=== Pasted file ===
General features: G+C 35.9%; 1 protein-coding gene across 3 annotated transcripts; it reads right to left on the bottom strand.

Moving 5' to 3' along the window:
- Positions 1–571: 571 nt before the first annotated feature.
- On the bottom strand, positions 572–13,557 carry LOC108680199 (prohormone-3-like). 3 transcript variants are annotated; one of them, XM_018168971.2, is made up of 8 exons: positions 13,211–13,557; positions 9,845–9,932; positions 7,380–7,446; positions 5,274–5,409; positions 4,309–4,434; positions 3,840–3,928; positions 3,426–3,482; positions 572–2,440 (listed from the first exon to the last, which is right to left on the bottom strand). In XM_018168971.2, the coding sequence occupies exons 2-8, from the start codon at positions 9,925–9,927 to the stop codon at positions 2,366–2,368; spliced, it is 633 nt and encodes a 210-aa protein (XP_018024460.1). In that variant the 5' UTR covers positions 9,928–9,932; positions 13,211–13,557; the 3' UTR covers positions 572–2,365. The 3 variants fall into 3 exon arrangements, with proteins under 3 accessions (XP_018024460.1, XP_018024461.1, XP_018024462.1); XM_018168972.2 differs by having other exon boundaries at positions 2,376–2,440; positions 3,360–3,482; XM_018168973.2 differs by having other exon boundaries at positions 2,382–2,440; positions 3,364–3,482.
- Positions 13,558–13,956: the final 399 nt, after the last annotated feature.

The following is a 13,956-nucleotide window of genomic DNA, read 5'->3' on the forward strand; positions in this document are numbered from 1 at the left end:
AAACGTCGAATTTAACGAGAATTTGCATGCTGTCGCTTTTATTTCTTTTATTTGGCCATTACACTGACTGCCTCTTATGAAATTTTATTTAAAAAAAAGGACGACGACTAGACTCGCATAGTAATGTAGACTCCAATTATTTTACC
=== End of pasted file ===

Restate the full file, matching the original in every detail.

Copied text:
General features: G+C 35.9%; 1 protein-coding gene across 3 annotated transcripts; it reads right to left on the bottom strand.

Moving 5' to 3' along the window:
- Positions 1–571: 571 nt before the first annotated feature.
- On the bottom strand, positions 572–13,557 carry LOC108680199 (prohormone-3-like). 3 transcript variants are annotated; one of them, XM_018168971.2, is made up of 8 exons: positions 13,211–13,557; positions 9,845–9,932; positions 7,380–7,446; positions 5,274–5,409; positions 4,309–4,434; positions 3,840–3,928; positions 3,426–3,482; positions 572–2,440 (listed from the first exon to the last, which is right to left on the bottom strand). In XM_018168971.2, the coding sequence occupies exons 2-8, from the start codon at positions 9,925–9,927 to the stop codon at positions 2,366–2,368; spliced, it is 633 nt and encodes a 210-aa protein (XP_018024460.1). In that variant the 5' UTR covers positions 9,928–9,932; positions 13,211–13,557; the 3' UTR covers positions 572–2,365. The 3 variants fall into 3 exon arrangements, with proteins under 3 accessions (XP_018024460.1, XP_018024461.1, XP_018024462.1); XM_018168972.2 differs by having other exon boundaries at positions 2,376–2,440; positions 3,360–3,482; XM_018168973.2 differs by having other exon boundaries at positions 2,382–2,440; positions 3,364–3,482.
- Positions 13,558–13,956: the final 399 nt, after the last annotated feature.

The following is a 13,956-nucleotide window of genomic DNA, read 5'->3' on the forward strand; positions in this document are numbered from 1 at the left end:
AAACGTCGAATTTAACGAGAATTTGCATGCTGTCGCTTTTATTTCTTTTATTTGGCCATTACACTGACTGCCTCTTATGAAATTTTATTTAAAAAAAAGGACGACGACTAGACTCGCATAGTAATGTAGACTCCAATTATTTTACC